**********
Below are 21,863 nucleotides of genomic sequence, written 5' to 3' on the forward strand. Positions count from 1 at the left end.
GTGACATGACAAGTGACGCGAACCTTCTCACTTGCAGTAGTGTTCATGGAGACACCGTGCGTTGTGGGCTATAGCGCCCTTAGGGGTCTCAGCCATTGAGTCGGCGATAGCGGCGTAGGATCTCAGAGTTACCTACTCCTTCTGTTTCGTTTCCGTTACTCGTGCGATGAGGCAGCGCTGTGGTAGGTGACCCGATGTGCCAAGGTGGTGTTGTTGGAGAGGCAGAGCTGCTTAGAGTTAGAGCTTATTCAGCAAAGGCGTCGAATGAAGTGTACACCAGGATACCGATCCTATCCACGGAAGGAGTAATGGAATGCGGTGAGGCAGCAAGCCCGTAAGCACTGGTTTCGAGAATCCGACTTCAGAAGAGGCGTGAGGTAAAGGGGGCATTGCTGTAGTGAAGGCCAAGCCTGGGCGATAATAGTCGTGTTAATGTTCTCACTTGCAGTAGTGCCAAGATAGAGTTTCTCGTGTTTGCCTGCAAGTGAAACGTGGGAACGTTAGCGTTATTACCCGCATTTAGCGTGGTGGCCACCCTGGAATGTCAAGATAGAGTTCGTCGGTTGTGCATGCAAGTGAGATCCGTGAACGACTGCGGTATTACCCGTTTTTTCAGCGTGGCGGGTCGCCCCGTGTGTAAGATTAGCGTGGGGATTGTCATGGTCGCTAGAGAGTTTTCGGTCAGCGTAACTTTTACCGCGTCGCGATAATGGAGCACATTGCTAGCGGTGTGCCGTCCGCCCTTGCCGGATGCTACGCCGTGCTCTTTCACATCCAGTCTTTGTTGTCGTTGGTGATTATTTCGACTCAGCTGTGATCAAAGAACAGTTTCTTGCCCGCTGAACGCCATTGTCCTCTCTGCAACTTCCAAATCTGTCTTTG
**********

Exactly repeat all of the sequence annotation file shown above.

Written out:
Below are 21,863 nucleotides of genomic sequence, written 5' to 3' on the forward strand. Positions count from 1 at the left end.
GTGACATGACAAGTGACGCGAACCTTCTCACTTGCAGTAGTGTTCATGGAGACACCGTGCGTTGTGGGCTATAGCGCCCTTAGGGGTCTCAGCCATTGAGTCGGCGATAGCGGCGTAGGATCTCAGAGTTACCTACTCCTTCTGTTTCGTTTCCGTTACTCGTGCGATGAGGCAGCGCTGTGGTAGGTGACCCGATGTGCCAAGGTGGTGTTGTTGGAGAGGCAGAGCTGCTTAGAGTTAGAGCTTATTCAGCAAAGGCGTCGAATGAAGTGTACACCAGGATACCGATCCTATCCACGGAAGGAGTAATGGAATGCGGTGAGGCAGCAAGCCCGTAAGCACTGGTTTCGAGAATCCGACTTCAGAAGAGGCGTGAGGTAAAGGGGGCATTGCTGTAGTGAAGGCCAAGCCTGGGCGATAATAGTCGTGTTAATGTTCTCACTTGCAGTAGTGCCAAGATAGAGTTTCTCGTGTTTGCCTGCAAGTGAAACGTGGGAACGTTAGCGTTATTACCCGCATTTAGCGTGGTGGCCACCCTGGAATGTCAAGATAGAGTTCGTCGGTTGTGCATGCAAGTGAGATCCGTGAACGACTGCGGTATTACCCGTTTTTTCAGCGTGGCGGGTCGCCCCGTGTGTAAGATTAGCGTGGGGATTGTCATGGTCGCTAGAGAGTTTTCGGTCAGCGTAACTTTTACCGCGTCGCGATAATGGAGCACATTGCTAGCGGTGTGCCGTCCGCCCTTGCCGGATGCTACGCCGTGCTCTTTCACATCCAGTCTTTGTTGTCGTTGGTGATTATTTCGACTCAGCTGTGATCAAAGAACAGTTTCTTGCCCGCTGAACGCCATTGTCCTCTCTGCAACTTCCAAATCTGTCTTTG